I read once that it means something like "reconstruction" or "restoration", but that it is an example of a word that cannot be "truly" translated into English.

Could anybody here explain in detail what it means and how common it is in everyday speech in the Japanese-speaking world?

What about the associated expression "the flow of fukugen"? Would you be so kind as to help me to unravel it too?

Thanks in advance for your knowledgeable replies.

2 Answers 2


The word is made of two kanji: 復 (fuku) 元 (gen)

  • 復 (fuku) means "restore"
  • 元 (gen) means "origin"

Put together, the word 復元 has the following definitions:

JMDict (Japanese-English dictionary)

restoration (to original state); reconstruction

三省堂 スーパー大辞林 (Japanese dictionary)



Returning something to an original condition or place. [Restoring houses of ruins]

By brief Google survey, the main usages of 復元 seem to be for restoring data (in computers), restoring various historical items and artifacts, and so on. Not very different from the English equivalent.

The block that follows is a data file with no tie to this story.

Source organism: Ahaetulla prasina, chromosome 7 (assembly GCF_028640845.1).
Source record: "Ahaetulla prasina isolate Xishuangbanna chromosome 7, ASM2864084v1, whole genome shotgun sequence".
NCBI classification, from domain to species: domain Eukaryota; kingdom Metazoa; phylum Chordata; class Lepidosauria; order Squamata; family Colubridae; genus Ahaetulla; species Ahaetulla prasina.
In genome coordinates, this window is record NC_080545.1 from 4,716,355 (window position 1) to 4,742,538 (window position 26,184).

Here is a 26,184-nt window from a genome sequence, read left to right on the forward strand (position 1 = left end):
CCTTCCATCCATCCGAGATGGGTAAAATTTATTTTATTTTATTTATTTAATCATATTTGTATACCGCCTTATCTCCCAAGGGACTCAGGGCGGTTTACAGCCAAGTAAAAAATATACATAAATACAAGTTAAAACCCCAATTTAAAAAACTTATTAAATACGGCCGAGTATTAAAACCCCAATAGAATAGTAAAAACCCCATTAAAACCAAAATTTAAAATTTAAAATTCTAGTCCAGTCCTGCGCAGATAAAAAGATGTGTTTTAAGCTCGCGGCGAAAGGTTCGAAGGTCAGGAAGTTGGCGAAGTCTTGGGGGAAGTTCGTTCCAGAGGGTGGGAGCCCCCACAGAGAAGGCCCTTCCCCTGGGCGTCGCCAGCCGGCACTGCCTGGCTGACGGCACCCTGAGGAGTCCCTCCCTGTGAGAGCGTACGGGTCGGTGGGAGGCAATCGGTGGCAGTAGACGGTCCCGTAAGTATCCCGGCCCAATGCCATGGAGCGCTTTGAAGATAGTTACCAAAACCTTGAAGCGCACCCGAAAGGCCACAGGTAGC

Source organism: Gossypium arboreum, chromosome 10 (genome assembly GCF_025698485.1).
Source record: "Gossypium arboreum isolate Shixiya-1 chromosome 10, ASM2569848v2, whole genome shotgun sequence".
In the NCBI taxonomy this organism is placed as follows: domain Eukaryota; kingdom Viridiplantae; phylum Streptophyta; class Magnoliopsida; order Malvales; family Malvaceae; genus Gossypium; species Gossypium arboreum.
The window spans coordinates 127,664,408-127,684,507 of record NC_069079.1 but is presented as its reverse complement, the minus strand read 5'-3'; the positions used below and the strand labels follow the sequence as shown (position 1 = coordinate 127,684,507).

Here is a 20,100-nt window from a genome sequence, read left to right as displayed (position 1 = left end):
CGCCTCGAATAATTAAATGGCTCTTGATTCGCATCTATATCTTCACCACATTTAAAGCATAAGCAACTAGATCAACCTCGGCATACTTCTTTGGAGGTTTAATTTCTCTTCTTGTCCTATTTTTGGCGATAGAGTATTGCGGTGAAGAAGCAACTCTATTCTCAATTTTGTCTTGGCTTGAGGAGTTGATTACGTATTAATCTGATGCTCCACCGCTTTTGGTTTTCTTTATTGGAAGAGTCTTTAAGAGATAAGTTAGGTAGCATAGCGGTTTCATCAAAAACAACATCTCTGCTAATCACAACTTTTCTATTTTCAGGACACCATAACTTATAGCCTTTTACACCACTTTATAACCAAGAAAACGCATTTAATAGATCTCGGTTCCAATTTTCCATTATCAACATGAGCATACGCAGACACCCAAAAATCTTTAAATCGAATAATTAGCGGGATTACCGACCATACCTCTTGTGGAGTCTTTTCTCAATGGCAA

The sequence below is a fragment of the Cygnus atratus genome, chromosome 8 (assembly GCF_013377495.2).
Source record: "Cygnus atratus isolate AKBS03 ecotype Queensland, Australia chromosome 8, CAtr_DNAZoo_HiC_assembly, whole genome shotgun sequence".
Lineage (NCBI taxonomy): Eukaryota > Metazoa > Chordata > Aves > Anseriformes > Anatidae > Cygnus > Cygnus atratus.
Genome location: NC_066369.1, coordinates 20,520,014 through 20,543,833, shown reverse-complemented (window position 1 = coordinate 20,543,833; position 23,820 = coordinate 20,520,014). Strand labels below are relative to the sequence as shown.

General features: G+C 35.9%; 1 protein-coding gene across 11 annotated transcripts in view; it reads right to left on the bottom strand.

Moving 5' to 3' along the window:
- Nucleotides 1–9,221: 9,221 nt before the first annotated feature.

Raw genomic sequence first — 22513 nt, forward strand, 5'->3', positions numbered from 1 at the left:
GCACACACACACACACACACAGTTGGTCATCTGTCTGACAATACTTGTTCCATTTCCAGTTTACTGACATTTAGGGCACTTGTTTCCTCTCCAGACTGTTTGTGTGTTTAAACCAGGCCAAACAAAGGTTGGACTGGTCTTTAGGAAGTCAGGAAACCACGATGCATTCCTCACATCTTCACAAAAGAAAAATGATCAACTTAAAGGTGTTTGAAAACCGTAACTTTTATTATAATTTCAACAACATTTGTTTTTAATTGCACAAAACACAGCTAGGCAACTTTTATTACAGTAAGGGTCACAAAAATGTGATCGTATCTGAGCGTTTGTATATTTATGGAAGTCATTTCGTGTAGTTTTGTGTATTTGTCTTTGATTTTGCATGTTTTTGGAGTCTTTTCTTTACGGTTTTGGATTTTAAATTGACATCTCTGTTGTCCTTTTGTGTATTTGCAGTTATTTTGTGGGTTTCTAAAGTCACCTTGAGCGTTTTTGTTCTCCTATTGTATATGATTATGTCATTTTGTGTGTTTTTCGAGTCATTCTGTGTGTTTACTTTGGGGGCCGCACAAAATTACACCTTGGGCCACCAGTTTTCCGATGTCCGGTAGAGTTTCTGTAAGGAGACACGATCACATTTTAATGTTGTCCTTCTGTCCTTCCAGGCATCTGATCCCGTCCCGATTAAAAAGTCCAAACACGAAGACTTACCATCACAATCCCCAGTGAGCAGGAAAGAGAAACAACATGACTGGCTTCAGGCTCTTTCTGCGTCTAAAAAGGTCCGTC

By some Google searching, 復元の流れ (fukugen no nagare - "the flow of restoration") seems to be an inscription on a stone monument at the Tenryū-ji (天龍寺) temple in Kyoto, which is placed near a small man-made stream of water. The inscription "復元" appears in other locations in this temple too. They appear to be memorials for when the temple was set on fire during the Kinmon incident, or perhaps one of the many other times the temple was set on fire. I guess it's just a short phrase to remind people of the ongoing recovery from those disasters.

As far as Google serves me, I don't see any particular other usage of this phrase, other than people occasionally using it to mean like... "the (work)flow of restoration", in eg. a step-by-step guide on how to restore computer data.


It means "reconstruction", as you said.

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